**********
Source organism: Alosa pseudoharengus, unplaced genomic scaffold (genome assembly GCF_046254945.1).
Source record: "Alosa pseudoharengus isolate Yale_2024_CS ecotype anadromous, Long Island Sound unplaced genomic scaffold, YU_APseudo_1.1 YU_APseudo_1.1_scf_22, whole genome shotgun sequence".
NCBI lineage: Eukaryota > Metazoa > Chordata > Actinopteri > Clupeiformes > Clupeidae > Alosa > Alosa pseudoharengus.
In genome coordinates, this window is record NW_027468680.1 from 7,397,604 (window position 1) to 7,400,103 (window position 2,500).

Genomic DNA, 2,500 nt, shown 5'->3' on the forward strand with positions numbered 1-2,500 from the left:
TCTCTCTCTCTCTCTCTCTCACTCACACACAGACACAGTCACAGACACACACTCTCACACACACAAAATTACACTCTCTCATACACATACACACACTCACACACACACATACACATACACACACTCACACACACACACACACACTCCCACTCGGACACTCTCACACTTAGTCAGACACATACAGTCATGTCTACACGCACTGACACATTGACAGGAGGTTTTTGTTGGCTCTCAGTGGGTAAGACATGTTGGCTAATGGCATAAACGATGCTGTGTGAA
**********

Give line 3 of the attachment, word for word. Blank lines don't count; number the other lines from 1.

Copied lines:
NCBI lineage: Eukaryota > Metazoa > Chordata > Actinopteri > Clupeiformes > Clupeidae > Alosa > Alosa pseudoharengus.